You are not over simplifying but I do see a few issues that may come into play with your calibration, one, when you are using an orifice in a pipe you will have to add correction to the flow including the Beta Factor, Two you do not have much straight area before the orifice so you my get funny readings as flow has not fully formed (Laminar) and last since you do not have any settling chambers the manometers may get a little bouncy.

All just food for thought,

Great job and I love someone that takes a challenge and runs with it.

Rick


Thu Apr 30, 2015 3:06 pm
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Joined: Wed Oct 30, 2013 8:10 pm
Posts: 93
Hi,
Looks good and very close to my first testbench. However, there is a couple of things you could change in your design.
The bend and your depression adjustment is too close to your plate. The minimum between the bend and the orifice is about 50 cm.
The reason is the flow is not straight to the orifice and the vena contracta is an oval, and this will in turn result in that you will not get a constant cd value for your orifice at different pressures. This can be verified by measuring the flow at different depressions. If you use 10 inch all the time,and calibrate your bench to 10 , its not an issue. But dont convert to 28, the result is not compareable to numbers achieved using real 28 inch.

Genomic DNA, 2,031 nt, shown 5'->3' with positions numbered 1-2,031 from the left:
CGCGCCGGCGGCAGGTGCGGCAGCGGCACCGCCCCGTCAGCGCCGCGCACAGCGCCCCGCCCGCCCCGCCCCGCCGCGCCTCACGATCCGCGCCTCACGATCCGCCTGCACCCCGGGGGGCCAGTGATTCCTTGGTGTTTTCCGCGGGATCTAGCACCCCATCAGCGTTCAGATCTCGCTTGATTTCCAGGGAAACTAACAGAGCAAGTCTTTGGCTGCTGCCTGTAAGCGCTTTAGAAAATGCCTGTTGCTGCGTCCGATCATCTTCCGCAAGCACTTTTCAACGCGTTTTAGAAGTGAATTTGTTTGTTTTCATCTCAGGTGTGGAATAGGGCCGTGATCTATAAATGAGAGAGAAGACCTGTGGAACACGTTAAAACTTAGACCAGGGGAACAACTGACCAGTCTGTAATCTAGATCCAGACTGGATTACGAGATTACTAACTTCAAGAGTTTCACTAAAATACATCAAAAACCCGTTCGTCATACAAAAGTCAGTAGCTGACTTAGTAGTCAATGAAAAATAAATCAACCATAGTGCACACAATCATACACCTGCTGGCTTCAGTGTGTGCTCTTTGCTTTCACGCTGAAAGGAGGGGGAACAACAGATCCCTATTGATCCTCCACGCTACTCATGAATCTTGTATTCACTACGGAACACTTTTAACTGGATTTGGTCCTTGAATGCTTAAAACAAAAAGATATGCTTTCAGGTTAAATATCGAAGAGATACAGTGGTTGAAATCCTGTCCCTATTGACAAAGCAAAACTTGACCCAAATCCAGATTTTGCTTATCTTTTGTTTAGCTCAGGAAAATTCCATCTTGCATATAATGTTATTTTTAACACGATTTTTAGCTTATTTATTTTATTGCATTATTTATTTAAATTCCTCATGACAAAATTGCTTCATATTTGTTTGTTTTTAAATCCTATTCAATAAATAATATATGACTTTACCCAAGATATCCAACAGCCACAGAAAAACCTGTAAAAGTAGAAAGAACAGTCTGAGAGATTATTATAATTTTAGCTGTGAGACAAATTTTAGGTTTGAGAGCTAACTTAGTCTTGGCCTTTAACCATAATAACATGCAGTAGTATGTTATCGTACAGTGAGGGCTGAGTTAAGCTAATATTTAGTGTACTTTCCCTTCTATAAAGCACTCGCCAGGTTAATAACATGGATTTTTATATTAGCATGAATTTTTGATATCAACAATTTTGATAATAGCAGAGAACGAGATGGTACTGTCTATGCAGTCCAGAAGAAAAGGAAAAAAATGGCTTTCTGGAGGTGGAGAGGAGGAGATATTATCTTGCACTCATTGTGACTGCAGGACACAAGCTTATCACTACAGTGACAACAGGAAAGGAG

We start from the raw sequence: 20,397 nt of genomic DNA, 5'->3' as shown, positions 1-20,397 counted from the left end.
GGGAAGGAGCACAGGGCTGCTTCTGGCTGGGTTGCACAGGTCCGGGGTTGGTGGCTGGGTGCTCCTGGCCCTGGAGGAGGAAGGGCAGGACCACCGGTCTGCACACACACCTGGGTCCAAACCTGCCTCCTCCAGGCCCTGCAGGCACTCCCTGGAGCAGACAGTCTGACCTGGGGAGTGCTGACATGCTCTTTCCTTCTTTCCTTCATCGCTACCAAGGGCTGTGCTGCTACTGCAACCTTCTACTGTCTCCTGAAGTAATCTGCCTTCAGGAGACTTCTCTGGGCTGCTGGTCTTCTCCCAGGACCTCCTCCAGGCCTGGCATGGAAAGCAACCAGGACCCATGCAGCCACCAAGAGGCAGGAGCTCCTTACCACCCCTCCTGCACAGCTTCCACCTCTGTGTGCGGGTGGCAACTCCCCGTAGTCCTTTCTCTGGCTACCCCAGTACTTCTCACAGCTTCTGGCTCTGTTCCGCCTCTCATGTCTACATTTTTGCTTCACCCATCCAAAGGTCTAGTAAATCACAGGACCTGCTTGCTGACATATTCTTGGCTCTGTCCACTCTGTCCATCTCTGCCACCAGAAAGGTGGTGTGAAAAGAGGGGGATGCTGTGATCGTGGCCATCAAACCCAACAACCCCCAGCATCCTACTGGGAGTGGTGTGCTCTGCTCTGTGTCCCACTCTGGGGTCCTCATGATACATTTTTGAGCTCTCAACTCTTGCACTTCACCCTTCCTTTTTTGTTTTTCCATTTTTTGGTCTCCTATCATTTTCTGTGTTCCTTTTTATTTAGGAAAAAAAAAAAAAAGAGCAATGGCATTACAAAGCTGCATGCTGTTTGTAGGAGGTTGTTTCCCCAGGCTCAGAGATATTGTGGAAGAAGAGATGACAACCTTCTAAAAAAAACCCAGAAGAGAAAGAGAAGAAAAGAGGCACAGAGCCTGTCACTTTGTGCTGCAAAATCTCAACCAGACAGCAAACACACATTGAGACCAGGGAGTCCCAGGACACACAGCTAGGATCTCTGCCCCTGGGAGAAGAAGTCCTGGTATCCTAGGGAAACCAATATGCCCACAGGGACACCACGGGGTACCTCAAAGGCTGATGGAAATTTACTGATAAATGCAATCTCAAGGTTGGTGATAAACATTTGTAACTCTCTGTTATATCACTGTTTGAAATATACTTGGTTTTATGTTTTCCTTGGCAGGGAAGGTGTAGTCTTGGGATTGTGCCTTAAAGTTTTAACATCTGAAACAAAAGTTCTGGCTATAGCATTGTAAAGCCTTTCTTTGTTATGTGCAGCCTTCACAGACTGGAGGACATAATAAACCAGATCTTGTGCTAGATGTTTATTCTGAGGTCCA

The beta factor is a constant from the dimensions of your tube and orifice, and it will not change.
The head must be at least the same 50cm from the bend, otherwise you get different flow numbers depending on what side the valve is that you are flowing.
This is easily tested. Put an orifice on the left side flush with the bench tube and do the same on the right side, if flow shows same, the distance is ok.
Your orifice is good enough, you just calibrate your bench using a known plate. The key here is the calibration, and not the look of the plate.
f.ex a 32mm orifec flows about 113@28. Once you have done your calibration stick to it, the changes is the important thing, not the exact values. With your design you are able to get consistant readings.